Archive for Thursday, July 20, 2000

Niche business in hard times

Antiques dealers struggle with declining business in downtown Eudora

July 20, 2000

At a time when online auction hunting is booming, two downtown Eudora antique businesses are finding it harder and harder to keep their doors open.

"We're struggling to get people," Jim Harris, owner of Keystone Corner, said. "We need to get people to come in from out of town, but nobody's coming in."

He said he relied on out-of-town business for much of his store's success.

Owner of the Keystone Corner antique store Jim Harris has seen a
decline in the antique business recently, mainly due to Internet
sales. Downtown antique stores in Eudora depend on out of town
customers for survival.

Owner of the Keystone Corner antique store Jim Harris has seen a decline in the antique business recently, mainly due to Internet sales. Downtown antique stores in Eudora depend on out of town customers for survival.

"Antiques aren't something you need every day," Harris said. "We depend on people coming in from out of town that are specifically looking for antiques."

Leland and Jane Massey, owners of Massey's Main St. Flea Market, said approximately 90 percent of their business was from out-of-town people.

"That's the majority of our business," Jane said. "It's not just the hometown thing like you'd think."

Jane said even though they advertised in newspapers like The Kansas City Star, much of their advertising depended on people.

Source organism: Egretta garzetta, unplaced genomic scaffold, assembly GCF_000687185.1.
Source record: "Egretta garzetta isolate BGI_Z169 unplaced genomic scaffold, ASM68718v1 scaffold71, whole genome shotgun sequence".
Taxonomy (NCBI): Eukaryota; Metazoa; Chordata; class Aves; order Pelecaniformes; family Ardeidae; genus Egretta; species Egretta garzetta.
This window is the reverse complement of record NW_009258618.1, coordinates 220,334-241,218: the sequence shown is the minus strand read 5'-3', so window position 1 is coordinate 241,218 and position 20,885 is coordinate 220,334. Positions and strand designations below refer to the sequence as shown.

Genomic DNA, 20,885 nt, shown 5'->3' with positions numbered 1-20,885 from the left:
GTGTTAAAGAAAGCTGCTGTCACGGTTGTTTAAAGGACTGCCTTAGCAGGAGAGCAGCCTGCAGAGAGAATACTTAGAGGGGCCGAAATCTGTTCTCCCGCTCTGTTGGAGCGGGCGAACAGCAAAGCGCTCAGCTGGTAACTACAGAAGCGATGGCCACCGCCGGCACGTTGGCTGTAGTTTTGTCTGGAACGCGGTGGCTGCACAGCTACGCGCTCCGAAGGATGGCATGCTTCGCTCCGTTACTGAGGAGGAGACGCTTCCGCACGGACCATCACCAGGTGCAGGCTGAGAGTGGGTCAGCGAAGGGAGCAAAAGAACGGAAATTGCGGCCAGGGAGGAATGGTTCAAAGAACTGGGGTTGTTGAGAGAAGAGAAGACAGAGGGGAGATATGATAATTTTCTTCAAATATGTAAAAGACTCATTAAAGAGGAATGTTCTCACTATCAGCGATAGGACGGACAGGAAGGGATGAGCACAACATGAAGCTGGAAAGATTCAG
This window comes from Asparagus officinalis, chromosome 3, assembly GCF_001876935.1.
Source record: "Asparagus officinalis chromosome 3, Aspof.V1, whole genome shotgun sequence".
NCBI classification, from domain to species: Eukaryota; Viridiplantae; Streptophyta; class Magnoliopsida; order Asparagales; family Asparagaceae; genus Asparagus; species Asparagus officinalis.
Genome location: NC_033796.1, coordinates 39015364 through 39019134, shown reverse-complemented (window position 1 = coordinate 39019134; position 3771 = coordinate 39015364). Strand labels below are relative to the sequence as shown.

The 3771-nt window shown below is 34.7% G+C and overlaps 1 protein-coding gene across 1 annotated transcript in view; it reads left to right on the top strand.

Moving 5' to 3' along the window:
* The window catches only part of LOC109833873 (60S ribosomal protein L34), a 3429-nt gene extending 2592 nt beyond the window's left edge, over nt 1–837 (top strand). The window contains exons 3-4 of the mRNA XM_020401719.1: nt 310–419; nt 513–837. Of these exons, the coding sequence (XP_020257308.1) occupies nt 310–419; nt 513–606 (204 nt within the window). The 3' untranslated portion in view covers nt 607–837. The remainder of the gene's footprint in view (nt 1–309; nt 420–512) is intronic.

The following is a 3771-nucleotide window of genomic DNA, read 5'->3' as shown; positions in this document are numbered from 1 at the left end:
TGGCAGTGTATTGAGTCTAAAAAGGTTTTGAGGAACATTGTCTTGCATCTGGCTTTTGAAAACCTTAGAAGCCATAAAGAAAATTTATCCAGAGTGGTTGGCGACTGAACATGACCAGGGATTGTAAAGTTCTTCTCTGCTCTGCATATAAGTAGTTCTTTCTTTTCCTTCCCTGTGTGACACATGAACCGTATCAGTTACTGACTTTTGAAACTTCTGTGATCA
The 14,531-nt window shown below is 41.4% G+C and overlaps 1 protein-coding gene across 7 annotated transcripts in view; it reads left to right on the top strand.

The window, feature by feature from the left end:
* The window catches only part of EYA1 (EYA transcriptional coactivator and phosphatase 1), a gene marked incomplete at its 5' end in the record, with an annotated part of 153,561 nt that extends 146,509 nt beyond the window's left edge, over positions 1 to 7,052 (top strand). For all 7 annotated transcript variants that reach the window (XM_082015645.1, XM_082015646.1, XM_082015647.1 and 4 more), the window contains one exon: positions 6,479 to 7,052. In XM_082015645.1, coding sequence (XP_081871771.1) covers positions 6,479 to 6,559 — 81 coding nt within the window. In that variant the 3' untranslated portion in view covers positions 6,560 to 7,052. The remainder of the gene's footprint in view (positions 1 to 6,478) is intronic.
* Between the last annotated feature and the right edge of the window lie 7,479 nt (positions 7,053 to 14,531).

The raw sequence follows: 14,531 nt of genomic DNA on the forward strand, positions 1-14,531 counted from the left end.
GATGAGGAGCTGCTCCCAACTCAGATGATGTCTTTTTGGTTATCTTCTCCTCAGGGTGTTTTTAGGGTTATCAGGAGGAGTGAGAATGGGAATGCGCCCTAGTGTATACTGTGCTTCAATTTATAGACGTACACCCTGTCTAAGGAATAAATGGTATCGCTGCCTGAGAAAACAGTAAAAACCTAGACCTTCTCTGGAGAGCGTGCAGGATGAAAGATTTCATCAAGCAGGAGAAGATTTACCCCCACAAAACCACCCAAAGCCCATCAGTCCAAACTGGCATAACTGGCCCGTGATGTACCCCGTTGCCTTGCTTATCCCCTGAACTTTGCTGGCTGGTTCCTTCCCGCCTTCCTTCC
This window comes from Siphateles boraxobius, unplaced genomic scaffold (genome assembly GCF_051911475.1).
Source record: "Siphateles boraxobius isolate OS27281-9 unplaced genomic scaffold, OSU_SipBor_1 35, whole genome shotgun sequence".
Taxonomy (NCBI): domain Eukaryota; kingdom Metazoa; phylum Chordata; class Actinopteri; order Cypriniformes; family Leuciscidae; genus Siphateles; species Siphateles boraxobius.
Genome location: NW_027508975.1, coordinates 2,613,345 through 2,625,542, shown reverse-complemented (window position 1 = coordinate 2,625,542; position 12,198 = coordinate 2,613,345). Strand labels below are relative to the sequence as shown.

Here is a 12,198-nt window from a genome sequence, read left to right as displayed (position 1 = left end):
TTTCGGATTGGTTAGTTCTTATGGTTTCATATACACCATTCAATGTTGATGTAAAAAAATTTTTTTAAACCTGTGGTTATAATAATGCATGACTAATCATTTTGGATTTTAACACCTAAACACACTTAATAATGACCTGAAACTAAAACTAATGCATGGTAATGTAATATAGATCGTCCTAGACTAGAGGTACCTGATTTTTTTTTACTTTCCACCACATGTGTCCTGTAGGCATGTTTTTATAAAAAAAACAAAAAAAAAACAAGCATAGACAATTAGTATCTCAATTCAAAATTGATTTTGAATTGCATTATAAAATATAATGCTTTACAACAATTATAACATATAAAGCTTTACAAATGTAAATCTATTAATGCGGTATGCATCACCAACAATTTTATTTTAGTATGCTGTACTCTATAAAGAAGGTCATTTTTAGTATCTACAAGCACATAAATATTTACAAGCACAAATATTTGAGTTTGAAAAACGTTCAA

"People that come in tell other people," she said. "A lot of our business comes from word of mouth."

Harris said the interest in collecting antiques was growing because of the Internet and TV shows like the Antique Road Show. Because good antiques expensive and hard to find, he said many people are also have an interest in collectibles and nostalgia items.

"People like to collect things they can relate to," he said.

Jane said much of what people collect as antiques was based on opinion.

"You have to be aware of everything," she said. "A lot of people are tending to go to the 50s and 70s because that's what's old to them."

Harris said he sees a decline in business with the rise of the Internet and its ease of finding rare items.

"The Internet business has hurt 15, 20 percent," he said. "People don't even have to leave their house to find what they're looking for.

"I imagine to survive, I will have to go on the Internet," Harris said. "I don't really want to. I'm an old man and it's frustrating to me."

Jane said even though they feel the effects of the Internet, she thinks antiques stores will always be around.

"You're still going to have people who like to get out and dig and search for things," she said.

Leland said much of the fun of getting out and looking for antiques is looking for the good deals.

"It's the fun of bargaining," he said. "I don't even like people that come in and pay the price that's on it. It's all about the bargaining."

He said in order to compete, they keep prices reasonable.

"We try to keep our prices down," he said. "We've got that low range kind of stuff."

Leland said the unpredictability of the antique business is be a struggle.

"It's tough to get two good days in a row," he said.

It's not uncommon to make $2000 one week and only $400 the next, he said.

Harris said he agrees the unpredictability makes the antique business difficult.

"This business is just funny," he said. "It's hard to judge from one week to the next."

In order to give out-of-town people a reason to visit Eudora, Harris said he would like to see more antique stores in the downtown area.

"I'd like to see some trade drawn into downtown," he said. "We're trying to survive and this is something to market.

"I'm a fourth generation Eudoran," Harris said. "I'd hate to see downtown fall into decay or disrepair."

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